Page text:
RE: Cogent/Level 3 depeering

Benson Schliesser wrote:

Michael Dillon wrote:

P.S. would the Internet be worse off if all traffic
.> exchange was paid for and there was no settlement
free interconnect at all? I.e. paid peering, paid
full transit and paid partial transit on the menu?
Would you care to speculate on which party receives the greater benefit:
the sender of bytes, or the receiver of bytes?

If both the sender and receiver are being billed for the traffic by
their respective (different) service providers (all other issues being
equal) is one provider in a better position than the other?


Having enable on a router, yet not having experience with peering in any capacity I was wondering if this analogy holds water.

Please excuse the simple model, as I want to understand what other factors may be involved (aside from contractual nuances)

Provider A has host/service/user traffic that we will call “Blue Bricks” that need to be moved outside their network.
Provider B has host/service/user traffic that we will call “Red Bricks” that need to be moved outside their network…

Both providers decide to meet at the corner and exchange 1 brick each on a regular basis

let’s say for 1000 cycles both providers meet and exchange blocks successfully.

for the next 200 cycles Provider A brings his expected “blue brick” to the corner, yet provider B brings two “red bricks”.
While that was not expected … it is acceptable in the short term.

then as time goes by Provider B begins to bring additional blocks, yet seems not to notice the standard 1 block that provider A is bringing.

While fairly simple, this model explains that the disproportion of “blocks”, or traffic as it were, could be a cause of distress.

While I hear talk of “Price compression” and “lining pockets” respectively from those who have chosen their position, based on what I’ve read here and in other places, depeering is a non aggressive yet detrimental way to assert the concerns of a peering provider who feels that the relationship has become inequitable. I can see how the costs of arranging peering and maintaining it can be quite sizable on both sides, but what other factors could cause this type of depeering. Perhaps my view is over simplified, but I don’t see this as a black and white “bad guy” scenario. As previous posts have (whether accurately or not) stated, Cogent was notified in advance of Level 3’s intentions and both companies had to know that they were shooting themselves in the foot by playing this ever frustrating game of “chicken”.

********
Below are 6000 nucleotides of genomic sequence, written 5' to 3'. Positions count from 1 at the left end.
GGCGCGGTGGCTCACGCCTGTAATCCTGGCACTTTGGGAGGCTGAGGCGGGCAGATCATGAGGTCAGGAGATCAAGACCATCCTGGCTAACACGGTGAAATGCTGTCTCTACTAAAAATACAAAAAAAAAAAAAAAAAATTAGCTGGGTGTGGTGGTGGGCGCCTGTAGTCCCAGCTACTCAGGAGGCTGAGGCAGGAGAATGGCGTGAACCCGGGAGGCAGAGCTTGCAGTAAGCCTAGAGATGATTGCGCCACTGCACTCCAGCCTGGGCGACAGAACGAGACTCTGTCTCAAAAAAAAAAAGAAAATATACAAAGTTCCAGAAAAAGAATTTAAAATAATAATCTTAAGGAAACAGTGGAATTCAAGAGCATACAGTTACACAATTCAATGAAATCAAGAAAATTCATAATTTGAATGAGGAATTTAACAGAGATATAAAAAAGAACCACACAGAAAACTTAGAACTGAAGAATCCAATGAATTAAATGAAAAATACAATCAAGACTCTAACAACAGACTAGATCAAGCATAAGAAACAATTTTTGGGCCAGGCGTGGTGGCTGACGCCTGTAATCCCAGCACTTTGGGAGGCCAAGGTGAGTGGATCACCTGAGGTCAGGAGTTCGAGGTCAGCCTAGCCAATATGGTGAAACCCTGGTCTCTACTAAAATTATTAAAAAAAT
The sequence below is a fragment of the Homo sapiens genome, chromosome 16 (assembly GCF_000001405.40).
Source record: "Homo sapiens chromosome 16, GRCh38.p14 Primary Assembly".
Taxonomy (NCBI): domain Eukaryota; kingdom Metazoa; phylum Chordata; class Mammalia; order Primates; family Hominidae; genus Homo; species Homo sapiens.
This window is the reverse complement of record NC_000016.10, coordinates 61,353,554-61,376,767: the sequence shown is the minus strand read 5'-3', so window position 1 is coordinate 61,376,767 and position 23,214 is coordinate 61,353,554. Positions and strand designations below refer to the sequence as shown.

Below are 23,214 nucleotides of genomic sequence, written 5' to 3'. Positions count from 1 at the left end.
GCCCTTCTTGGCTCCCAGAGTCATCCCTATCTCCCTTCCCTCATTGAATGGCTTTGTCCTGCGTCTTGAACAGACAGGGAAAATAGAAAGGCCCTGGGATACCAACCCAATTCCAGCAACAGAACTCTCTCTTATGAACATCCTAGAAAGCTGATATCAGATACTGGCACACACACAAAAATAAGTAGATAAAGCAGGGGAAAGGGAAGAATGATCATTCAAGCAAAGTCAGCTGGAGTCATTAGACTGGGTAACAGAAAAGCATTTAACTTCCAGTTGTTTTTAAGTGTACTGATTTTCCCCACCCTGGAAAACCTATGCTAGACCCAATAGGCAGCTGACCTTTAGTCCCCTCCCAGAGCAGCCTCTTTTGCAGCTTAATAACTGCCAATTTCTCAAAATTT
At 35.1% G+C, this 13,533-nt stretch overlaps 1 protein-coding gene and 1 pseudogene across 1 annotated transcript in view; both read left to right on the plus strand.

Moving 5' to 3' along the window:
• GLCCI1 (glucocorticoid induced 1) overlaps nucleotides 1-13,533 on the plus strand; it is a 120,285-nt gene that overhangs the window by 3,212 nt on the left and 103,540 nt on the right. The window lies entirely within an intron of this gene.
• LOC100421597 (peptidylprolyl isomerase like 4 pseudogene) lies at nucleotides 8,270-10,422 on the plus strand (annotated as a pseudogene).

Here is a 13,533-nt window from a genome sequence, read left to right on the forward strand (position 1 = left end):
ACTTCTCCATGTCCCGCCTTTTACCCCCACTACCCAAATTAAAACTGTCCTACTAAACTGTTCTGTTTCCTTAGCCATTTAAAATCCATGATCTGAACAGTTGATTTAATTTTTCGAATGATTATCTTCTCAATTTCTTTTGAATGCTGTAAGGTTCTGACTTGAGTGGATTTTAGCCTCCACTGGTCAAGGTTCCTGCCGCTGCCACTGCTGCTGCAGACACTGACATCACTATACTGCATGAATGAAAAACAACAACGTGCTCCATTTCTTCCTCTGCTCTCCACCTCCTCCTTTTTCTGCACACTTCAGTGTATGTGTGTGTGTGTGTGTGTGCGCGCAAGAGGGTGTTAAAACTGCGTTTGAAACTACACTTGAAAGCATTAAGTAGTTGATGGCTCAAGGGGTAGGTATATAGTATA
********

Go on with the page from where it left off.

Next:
I welcome flames/education as this can’t be as much of a dichotomy as it seems to be


It does not.

You have forgotten that provider A's customers are asking to get those blue bricks. Is he supposed to stop providing this customers the desired bricks just 'cause he doesn't have enough bricks to get Provider B?

You also forgot that Providers A & B aren't meeting on a street corner. They're meeting on opposite ends of the continent, or even the planet. Provider A might be carrying those blue bricks a LOT further than Provider B is. Now we have a problem 'cause weight times distance equals backache.

You also forgot that Providers A & B have to pay cab fare to get to those geographically dispersed corners. One might have to take the cab a lot longer than the other, incurring more time & money.

You also forgot ... well, about 14 other things.

Ok Patrick, the analogies are killing me.

Jay Adelson wrote: